To fisnish I will point the second barrier that I think, bloc a critical rereading of Brazilian History, challenging the persistence of colonial structures nowadays is the perseverance of the defence and celebration of the National. As postcolonial theorist did insisted the nation is one of the more important accomplices of coloniality.  This is due to the fact that the models of Nation for Latin America were (north)Europeans and of colonial nature, so the indigenous continued occupying the same place that before the independences, without being able to offer alternatives to those models of nation. That’s why the overcoming the Internal Colonialism would demand an acknowledgment of how the national discourses have hidden and foster coloniality, the invisibilization and concealing of these collectives in the past and in the present. So, this exhibitions focused on the celebration of nation, showing again and again its foundational myths, gets in contradiction with a  real critical review of colonial power relationships in the past and present that postcolonial perspective could offer. In the last three years we have been witnessing for the first time the emergence of afrobrazilian collectives reclaiming their invisibility in the art circuit. So is it possible going beyond a multiculturalism model based on an (supossed) inclusion? How to offer strategies for not using alterity in Brazil as a content or a theme but proposed a challenge of its structures? how to decolonized the nation?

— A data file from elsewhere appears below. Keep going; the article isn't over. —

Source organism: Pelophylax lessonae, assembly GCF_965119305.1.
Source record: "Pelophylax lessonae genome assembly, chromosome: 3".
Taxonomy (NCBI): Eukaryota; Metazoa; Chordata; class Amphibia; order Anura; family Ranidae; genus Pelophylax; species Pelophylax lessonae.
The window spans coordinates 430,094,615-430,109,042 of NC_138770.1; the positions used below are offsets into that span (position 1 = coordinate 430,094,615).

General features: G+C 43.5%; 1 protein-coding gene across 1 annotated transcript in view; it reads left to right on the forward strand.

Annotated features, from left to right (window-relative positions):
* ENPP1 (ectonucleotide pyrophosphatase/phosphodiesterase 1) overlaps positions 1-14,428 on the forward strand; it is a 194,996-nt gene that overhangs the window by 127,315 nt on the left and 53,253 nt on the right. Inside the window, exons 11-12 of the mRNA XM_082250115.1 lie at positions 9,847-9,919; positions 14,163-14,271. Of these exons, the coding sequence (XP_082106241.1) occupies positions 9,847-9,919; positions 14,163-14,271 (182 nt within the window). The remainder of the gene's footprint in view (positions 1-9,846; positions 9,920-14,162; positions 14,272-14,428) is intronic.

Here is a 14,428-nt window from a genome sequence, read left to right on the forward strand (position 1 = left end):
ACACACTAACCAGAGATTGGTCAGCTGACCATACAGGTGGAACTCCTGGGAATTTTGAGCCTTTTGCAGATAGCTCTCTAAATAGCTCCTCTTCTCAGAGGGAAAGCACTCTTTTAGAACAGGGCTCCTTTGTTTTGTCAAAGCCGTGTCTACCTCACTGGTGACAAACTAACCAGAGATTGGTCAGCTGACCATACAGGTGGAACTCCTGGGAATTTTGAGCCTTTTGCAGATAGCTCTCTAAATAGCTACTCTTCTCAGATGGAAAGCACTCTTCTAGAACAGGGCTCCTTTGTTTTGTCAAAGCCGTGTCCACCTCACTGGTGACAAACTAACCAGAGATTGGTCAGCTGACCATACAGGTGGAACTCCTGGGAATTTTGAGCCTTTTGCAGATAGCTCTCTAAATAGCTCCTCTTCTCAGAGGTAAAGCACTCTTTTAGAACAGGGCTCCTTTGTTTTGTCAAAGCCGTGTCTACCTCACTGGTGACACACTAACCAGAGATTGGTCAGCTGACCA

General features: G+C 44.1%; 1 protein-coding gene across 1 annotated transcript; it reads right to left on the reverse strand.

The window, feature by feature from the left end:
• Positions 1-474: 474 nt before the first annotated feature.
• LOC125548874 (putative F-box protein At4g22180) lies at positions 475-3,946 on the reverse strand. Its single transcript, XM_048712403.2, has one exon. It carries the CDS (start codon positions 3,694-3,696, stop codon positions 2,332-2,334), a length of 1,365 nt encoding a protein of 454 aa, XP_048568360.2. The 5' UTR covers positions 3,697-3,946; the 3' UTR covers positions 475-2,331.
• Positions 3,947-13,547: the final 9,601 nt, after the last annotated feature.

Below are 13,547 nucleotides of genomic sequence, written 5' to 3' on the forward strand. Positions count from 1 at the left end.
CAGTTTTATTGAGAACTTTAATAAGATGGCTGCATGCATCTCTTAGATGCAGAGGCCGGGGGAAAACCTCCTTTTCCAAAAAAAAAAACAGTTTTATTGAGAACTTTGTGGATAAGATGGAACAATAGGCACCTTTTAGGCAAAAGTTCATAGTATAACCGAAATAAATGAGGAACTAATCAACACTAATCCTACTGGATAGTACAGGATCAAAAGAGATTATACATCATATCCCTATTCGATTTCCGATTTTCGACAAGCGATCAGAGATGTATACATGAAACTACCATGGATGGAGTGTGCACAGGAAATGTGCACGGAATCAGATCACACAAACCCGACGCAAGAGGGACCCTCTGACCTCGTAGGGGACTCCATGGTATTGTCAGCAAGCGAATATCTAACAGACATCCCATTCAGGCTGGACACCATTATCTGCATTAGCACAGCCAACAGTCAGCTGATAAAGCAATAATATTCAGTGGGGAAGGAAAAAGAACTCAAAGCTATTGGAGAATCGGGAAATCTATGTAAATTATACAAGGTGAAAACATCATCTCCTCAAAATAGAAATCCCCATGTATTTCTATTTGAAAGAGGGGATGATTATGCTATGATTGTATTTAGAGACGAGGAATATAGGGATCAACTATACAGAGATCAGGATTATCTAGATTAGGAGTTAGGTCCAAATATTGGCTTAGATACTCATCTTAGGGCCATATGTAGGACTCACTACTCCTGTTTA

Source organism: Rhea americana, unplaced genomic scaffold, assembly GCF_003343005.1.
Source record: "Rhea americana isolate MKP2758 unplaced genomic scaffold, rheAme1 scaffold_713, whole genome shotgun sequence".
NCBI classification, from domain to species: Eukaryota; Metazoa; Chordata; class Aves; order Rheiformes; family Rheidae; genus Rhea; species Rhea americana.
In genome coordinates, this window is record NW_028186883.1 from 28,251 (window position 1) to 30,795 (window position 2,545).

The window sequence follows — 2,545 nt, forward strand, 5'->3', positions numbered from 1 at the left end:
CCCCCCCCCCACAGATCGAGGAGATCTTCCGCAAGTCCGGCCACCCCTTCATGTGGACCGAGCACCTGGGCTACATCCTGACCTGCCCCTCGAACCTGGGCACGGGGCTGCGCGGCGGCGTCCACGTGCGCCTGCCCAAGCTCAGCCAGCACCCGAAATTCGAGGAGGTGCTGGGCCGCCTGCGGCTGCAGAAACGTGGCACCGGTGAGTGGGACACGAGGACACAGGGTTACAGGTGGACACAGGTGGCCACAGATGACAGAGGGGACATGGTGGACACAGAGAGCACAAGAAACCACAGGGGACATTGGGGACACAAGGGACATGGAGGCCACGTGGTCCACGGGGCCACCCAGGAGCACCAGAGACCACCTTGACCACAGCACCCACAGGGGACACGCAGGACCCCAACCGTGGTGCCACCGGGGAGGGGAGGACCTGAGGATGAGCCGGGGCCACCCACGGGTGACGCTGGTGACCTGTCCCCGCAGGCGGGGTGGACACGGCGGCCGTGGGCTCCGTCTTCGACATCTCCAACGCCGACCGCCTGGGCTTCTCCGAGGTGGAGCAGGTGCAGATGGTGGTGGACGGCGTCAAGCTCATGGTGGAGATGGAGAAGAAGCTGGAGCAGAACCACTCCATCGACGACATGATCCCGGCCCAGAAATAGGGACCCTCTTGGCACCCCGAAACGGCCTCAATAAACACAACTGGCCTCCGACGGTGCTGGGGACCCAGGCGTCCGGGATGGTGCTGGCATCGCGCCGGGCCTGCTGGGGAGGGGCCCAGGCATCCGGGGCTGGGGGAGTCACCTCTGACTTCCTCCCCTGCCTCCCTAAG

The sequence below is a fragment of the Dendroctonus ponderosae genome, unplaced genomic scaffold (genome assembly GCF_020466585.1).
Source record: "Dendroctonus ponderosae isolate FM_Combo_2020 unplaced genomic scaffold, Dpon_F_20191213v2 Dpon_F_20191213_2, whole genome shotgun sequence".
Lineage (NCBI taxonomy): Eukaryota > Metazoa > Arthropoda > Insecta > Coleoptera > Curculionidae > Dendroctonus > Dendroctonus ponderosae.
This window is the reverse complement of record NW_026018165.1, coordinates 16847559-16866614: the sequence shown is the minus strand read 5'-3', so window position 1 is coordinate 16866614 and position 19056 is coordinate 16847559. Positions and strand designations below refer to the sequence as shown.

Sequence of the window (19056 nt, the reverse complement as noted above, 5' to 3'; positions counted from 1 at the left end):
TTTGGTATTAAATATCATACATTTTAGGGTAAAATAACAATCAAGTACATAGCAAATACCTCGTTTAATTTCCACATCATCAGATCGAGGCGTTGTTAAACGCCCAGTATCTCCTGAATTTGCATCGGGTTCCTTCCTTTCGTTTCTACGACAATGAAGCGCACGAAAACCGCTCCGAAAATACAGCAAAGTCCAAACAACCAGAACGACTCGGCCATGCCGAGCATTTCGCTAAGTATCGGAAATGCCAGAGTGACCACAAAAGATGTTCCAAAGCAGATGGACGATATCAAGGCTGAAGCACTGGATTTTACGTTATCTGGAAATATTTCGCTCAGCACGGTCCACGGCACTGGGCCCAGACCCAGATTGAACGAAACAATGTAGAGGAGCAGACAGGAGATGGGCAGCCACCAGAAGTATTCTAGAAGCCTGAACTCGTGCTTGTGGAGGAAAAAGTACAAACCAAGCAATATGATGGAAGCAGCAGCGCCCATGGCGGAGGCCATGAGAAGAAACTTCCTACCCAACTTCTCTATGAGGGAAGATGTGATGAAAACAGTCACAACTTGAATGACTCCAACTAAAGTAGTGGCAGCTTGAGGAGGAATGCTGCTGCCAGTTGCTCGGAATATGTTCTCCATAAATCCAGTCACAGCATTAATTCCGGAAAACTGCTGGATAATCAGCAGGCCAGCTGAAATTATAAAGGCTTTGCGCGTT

[1] Silvia Rivera Cusicanqui asked, "is it possible to decolonize mestizaje?", Boaventura de Sousa Santos in his side formulated a similar question, is it possible to decolonize marxism?